Monday, September 22, 2008


In 1936 Walter Benjamin wrote the second version of what has become his most well-known essay, "The Work of Art in the Age of its Reproducibility" (some versions use "The Work of Art in the Age of Mechanical Reproduction"). In a footnote for a section considering how film alienates the actor from his own image by taking his image to another site "in front of the masses," Benjamin begins to apply this same idea to the politician. The "mode of exhibition" that film offers, he argues, affects politicians by replacing their traditional "public," the parliament, with the masses. The politician no longer knows exactly to whom he is speaking, and it could be an infinite number of people. He goes on:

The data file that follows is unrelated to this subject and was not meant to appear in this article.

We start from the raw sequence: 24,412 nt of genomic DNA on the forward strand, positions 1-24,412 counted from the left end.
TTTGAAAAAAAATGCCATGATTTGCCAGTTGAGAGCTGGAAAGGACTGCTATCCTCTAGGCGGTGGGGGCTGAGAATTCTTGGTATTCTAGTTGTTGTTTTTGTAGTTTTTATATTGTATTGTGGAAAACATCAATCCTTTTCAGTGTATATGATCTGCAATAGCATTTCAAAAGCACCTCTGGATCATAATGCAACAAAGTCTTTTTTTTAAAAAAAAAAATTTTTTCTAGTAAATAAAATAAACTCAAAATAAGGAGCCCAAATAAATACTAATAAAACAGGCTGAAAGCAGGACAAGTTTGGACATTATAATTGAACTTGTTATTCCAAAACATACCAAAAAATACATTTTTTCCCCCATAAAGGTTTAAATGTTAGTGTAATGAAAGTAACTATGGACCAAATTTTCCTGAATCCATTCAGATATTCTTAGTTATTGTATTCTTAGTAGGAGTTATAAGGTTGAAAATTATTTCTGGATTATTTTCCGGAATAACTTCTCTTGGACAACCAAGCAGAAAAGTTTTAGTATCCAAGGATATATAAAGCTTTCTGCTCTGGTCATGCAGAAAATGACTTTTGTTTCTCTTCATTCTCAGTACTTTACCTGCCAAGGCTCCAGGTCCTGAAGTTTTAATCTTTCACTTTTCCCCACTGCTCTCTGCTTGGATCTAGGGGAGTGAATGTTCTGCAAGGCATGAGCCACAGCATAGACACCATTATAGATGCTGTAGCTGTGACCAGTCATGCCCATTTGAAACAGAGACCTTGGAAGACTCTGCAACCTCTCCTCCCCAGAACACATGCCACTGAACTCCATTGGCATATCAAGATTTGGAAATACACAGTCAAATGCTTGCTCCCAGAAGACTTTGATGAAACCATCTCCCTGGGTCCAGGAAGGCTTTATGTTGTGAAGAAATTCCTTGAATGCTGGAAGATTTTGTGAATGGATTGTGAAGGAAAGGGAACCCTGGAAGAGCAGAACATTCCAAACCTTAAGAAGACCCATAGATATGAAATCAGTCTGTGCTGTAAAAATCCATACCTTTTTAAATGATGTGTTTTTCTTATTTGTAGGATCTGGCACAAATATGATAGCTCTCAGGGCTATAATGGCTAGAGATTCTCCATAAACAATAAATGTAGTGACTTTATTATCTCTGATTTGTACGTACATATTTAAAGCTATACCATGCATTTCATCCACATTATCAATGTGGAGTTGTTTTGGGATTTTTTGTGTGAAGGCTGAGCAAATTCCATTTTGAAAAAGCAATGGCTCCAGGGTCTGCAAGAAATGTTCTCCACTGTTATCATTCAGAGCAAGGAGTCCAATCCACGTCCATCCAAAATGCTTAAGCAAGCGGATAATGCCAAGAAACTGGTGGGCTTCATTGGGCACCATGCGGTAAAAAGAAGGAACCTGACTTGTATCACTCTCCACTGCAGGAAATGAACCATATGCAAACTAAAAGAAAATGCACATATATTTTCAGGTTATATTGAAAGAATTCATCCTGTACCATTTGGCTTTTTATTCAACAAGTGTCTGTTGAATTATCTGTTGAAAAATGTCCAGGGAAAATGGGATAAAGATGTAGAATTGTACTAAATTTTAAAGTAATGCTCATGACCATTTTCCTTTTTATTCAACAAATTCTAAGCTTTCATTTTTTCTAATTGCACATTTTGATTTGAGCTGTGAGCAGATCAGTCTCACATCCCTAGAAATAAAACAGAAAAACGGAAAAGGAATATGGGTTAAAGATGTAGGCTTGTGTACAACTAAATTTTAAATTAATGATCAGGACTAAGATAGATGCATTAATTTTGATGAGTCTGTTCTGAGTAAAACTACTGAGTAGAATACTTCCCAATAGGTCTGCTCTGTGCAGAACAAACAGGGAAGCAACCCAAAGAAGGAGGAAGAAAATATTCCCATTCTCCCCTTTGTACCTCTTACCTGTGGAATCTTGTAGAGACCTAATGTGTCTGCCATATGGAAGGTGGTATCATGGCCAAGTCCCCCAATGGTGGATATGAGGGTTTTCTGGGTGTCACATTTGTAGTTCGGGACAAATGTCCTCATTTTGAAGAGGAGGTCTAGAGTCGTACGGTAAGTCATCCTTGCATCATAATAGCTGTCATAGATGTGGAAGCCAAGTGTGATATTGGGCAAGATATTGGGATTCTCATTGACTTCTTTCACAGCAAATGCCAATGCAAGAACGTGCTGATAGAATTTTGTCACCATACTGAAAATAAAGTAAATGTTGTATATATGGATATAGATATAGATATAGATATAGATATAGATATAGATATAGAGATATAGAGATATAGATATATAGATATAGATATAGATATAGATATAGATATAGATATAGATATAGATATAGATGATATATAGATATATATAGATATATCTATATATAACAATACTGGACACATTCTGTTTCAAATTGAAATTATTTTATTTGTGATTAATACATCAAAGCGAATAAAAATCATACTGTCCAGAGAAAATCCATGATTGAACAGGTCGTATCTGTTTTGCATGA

This means that priority is given to presenting the politician before the recording equipment [...] Radio and film are changing not only the function of the professional actor, but, equally, the function of those who, like the politician, present themselves before the media. The direction of this change is the same for the film actor and the politician, regardless of their different tasks. It tends toward the exhibition of controllable, transferable skills under certain social conditions, just as sports first called for such exhibition under certain natural conditions. This results in a new form of selection--selection before an apparatus--from which the champion, the star, and the dictator emerge as victors.

(Walter Benjamin, "The Work of Art in the Age of its Reproducibility." p.128 Walter Benjamin: Selected Writings Vol. 3, 1935-1938. Cambridge, MA: Harvard UP, 2002.)

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